leading to much lower inventories and OPEC spare capacity later next year. we continue to believe that US natural gas price upside is limited this year and next as the potential on the production side remains impressive.75/gallon. moderately lower than expected. especially if prices should increase towards $5. much like it did in June of 2008 Thousand b/d (left axis). particularly following the correction in oil prices that we anticipate.00 8600 1. Consequently.00 3. Going forward. 2011 through March 31. Already at current prices.00 and $4. which would be hastened should the Libyan outage persist. which will likely keep natural gas prices under pressure in order to maintain its current discount to Appalachian coal prices.00 Dec 8200 8000 Jan Feb Mar Apr May Jun Jul Aug Sep Oct Nov 2011 Demand 2008 Demand 2011 Price (right axis) 2008 Price (right axis) Source: DOE and GS Global ECS Research.50 8800 2. Commodities and Strategy Research 9 . 2011 Global Exhibit 2: US motor gasoline demand has begun to fall counter-seasonally as retail level motor gasoline prices push above $3.00/mmBtu.50 0.00 9400 9200 9000 2.50 4. -2. it continues to grow (see Exhibit 4). US production shows few signs of slowing – on the contrary. Natural Gas +4.25/MMbtu for 2011 and 2012. However.00 0. However. we expect demand growth to continue to outpace supply growth. moderating weather and still-ample inventories heading into the spring shoulder months for demand have pushed prices lower again in recent weeks (see Exhibit 3). Goldman Sachs Global Economics.50 8400 1. We expect this tightening in physical markets to support higher prices and higher commodity returns. $/gallon (right axis) 9600 5-year average demand (2003-07) 4. barring further oil supply shocks. we reiterate our average price forecasts of $4.4% from February 28. Accordingly. we continue to see a need for coal-to-gas substitution in the region of 2 Bcf/d over the coming summer to avoid breaching storage capacity.April 15.4% ytd through March 31. respectively. we emphasize that barring persistent increases in oil prices that damage demand.50 3. 2011 NYMEX natural gas performed well in March owing to a late round of winter weather that helped push end-winter US inventory levels down to 1579 bcf. 2011.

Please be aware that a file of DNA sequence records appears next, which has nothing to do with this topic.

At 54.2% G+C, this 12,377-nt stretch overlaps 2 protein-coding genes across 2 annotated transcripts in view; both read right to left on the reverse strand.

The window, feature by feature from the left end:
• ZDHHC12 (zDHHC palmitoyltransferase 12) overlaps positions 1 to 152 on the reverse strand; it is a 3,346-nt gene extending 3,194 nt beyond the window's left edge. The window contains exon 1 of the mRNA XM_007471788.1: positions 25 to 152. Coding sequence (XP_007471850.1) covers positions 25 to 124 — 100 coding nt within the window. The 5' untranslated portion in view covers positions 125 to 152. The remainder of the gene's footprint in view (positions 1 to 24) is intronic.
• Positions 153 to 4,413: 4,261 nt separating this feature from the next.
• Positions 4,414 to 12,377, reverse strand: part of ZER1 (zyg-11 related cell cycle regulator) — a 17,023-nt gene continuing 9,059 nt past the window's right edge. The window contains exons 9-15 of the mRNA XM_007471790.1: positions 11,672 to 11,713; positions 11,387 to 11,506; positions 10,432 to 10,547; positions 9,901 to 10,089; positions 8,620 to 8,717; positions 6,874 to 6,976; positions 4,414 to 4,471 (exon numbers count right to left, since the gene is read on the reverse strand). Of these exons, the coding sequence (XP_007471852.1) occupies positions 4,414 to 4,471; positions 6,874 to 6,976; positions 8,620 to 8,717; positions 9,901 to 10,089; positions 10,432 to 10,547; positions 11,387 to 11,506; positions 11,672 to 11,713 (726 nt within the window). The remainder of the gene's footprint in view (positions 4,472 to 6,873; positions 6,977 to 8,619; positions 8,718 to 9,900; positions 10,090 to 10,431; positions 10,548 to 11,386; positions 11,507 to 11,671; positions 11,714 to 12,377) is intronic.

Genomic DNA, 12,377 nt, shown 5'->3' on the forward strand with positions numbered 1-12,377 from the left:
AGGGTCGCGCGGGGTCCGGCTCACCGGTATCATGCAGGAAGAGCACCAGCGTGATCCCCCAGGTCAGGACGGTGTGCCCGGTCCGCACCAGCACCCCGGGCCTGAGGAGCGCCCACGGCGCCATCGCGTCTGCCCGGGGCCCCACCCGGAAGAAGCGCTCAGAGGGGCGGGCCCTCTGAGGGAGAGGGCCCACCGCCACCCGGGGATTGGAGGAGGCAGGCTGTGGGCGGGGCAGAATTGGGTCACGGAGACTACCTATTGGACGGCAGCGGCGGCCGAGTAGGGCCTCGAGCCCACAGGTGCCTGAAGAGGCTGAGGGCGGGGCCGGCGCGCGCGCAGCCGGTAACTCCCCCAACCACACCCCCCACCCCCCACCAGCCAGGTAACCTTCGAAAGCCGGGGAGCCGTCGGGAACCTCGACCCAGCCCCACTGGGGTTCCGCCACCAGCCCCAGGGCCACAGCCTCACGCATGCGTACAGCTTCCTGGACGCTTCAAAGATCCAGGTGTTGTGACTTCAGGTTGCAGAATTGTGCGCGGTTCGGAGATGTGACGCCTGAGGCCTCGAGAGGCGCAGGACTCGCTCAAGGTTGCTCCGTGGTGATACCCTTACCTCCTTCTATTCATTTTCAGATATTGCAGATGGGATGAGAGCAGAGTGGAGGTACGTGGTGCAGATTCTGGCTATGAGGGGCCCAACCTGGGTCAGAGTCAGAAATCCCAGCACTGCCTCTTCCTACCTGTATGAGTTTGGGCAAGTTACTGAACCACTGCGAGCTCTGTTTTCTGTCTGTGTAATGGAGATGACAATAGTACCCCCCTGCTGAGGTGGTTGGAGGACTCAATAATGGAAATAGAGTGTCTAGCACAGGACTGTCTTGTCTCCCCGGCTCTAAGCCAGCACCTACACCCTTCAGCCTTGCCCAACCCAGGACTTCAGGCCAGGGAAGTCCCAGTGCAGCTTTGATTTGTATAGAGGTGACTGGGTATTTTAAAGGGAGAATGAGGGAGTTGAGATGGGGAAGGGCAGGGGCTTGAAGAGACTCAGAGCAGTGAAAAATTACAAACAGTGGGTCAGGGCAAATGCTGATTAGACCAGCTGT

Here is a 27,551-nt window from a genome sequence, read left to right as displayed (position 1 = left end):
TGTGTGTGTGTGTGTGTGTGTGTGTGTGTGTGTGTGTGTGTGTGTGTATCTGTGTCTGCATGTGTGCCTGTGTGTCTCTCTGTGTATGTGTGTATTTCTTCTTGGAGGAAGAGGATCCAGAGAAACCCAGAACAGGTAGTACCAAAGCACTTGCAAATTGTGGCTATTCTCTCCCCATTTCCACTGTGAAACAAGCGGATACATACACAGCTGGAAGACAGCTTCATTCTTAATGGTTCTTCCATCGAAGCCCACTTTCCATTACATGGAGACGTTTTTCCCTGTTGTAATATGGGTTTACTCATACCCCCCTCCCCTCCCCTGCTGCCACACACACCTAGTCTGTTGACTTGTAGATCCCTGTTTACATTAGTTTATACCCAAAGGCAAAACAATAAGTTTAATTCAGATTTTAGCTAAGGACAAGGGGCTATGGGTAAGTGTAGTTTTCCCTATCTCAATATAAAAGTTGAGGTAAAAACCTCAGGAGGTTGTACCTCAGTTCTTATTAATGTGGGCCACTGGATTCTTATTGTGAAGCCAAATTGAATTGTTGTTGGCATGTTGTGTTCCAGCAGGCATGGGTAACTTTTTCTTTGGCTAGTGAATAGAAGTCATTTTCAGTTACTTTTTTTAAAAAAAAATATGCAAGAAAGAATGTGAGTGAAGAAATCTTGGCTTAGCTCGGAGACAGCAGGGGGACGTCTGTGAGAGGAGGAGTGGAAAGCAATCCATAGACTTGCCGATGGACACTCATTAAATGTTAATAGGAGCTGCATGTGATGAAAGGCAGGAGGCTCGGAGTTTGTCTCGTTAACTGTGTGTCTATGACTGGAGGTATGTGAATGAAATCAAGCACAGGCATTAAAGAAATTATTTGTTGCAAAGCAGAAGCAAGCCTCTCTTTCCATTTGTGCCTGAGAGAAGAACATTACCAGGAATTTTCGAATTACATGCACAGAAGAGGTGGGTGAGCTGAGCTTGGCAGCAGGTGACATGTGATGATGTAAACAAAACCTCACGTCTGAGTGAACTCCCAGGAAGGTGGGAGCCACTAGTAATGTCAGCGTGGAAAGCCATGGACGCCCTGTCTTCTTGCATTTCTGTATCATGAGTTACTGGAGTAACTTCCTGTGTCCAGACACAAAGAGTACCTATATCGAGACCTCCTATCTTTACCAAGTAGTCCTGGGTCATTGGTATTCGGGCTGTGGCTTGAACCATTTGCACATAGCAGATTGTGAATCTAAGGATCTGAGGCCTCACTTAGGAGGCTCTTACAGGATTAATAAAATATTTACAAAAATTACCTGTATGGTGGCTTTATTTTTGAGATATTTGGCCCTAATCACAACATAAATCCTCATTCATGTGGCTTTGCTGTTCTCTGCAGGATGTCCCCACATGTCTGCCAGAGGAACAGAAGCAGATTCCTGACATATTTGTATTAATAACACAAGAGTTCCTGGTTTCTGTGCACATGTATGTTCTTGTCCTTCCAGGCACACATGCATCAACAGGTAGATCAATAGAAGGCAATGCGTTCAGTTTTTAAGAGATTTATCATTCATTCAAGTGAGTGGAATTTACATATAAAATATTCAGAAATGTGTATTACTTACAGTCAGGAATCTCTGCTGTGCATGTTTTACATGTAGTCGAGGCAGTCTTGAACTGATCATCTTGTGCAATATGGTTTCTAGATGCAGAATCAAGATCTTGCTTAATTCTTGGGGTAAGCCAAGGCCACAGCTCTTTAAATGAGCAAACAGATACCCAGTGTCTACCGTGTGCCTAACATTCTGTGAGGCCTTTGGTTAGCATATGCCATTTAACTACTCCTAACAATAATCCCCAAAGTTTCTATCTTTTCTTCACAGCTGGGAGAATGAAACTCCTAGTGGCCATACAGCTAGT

In particular. taking into account all the potential increases to US natural gas demand that could result from these shifts in generation and transportation policy. however. However. Looking beyond 2012. In addition.30 20 58. raising uncertainty regarding license renewals and new construction plans (see Natural Gas Weekly: Back-end rally to persist as nuclear concerns gain momentum. as more stringent Environmental Protection Agency regulations will likely result in the retirement of a significant portion of US coal-fired power generation capacity (see our January 31. we estimate that long-run gas consumption can be up to 20 Bcf/d higher than what trend growth in generation and industrial demand would suggest (see Exhibit 5). we believe that such a transition would take at least 20 years to complete and that its success would remain dependent on adequate infrastructure being put in place.0 52. We estimate that if the ultimate goal of the 2009 version of the bill – that 10% of total vehicle sales in the United States will be natural gas vehicles (NGVs) by 2018 – is reached. the high oil price in recent months has led to renewed momentum for policies aiming to increase the use of natural gas in the transportation sector.0 5 01/03/2011 3. weekly moving average 62. the NAT GAS Act of 2009 has re-emerged in the political discussion. Further. Specifically. as the recent events in Japan have led to renewed concerns regarding nuclear technology. the (cumulative) long-term impact on natural gas demand could be significant. March 29. Commodities and Strategy Research 10 .0 Jan Feb Mar Apr May Jun Jul Aug Sep Oct Nov Dec 2011 HDDs 10y average HDDs NYMEX natural gas 2011 2010 2009 2008 Source: Earthsat.70 11/03/2011 21/03/2011 31/03/2011 10/04/2011 20/04/2011 46. Source: Bentek Energy. 2011 Global Exhibit 3: A late round of winter weather resulted in a good performance for NYMEX natural gas in March Left axis: HDDs. likely in the 11-13 Bcf/d range. On net.0 Realized 25 Forecast 60. right axis: $/mmBtu 4.50 Exhibit 4: US production continues to grow Dry production.10 15 54. 2011 Natural Gas Weekly). as we have argued in the past.April 15.90 50.0 48. 2011).0 10 3.0 4. Goldman Sachs Global ECS Research. Bcf/d. Goldman Sachs Global Economics.0 56.0 4. the Nuclear Regulatory Commission will perform a safety review of all US nuclear power plants. generation demand for natural gas is likely to rise well beyond its normal trend growth in the next eight years. several policy initiatives have generated increasingly constructive conditions for natural gas demand and prices. NYMEX.